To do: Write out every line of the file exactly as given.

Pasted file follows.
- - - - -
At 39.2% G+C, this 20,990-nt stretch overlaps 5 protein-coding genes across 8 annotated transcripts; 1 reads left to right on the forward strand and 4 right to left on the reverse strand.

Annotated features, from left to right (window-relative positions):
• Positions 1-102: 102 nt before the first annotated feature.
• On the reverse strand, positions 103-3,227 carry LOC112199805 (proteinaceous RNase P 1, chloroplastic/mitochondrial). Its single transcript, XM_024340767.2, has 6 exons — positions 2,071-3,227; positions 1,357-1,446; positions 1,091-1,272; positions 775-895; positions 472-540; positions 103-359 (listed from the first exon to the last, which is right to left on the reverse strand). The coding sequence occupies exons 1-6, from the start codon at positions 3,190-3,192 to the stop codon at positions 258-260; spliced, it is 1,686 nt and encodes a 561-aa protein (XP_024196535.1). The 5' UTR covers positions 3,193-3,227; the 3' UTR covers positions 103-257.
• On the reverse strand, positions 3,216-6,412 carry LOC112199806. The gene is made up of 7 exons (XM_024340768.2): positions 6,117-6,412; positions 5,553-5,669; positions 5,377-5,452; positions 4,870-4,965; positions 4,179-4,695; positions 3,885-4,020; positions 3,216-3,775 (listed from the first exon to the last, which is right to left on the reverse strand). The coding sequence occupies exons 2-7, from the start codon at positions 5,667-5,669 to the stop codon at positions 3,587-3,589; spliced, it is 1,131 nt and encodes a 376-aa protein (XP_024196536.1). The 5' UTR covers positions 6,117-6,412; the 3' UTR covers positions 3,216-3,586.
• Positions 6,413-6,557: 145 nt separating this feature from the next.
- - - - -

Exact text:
At 39.2% G+C, this 20,990-nt stretch overlaps 5 protein-coding genes across 8 annotated transcripts; 1 reads left to right on the forward strand and 4 right to left on the reverse strand.

Annotated features, from left to right (window-relative positions):
• Positions 1-102: 102 nt before the first annotated feature.
• On the reverse strand, positions 103-3,227 carry LOC112199805 (proteinaceous RNase P 1, chloroplastic/mitochondrial). Its single transcript, XM_024340767.2, has 6 exons — positions 2,071-3,227; positions 1,357-1,446; positions 1,091-1,272; positions 775-895; positions 472-540; positions 103-359 (listed from the first exon to the last, which is right to left on the reverse strand). The coding sequence occupies exons 1-6, from the start codon at positions 3,190-3,192 to the stop codon at positions 258-260; spliced, it is 1,686 nt and encodes a 561-aa protein (XP_024196535.1). The 5' UTR covers positions 3,193-3,227; the 3' UTR covers positions 103-257.
• On the reverse strand, positions 3,216-6,412 carry LOC112199806. The gene is made up of 7 exons (XM_024340768.2): positions 6,117-6,412; positions 5,553-5,669; positions 5,377-5,452; positions 4,870-4,965; positions 4,179-4,695; positions 3,885-4,020; positions 3,216-3,775 (listed from the first exon to the last, which is right to left on the reverse strand). The coding sequence occupies exons 2-7, from the start codon at positions 5,667-5,669 to the stop codon at positions 3,587-3,589; spliced, it is 1,131 nt and encodes a 376-aa protein (XP_024196536.1). The 5' UTR covers positions 6,117-6,412; the 3' UTR covers positions 3,216-3,586.
• Positions 6,413-6,557: 145 nt separating this feature from the next.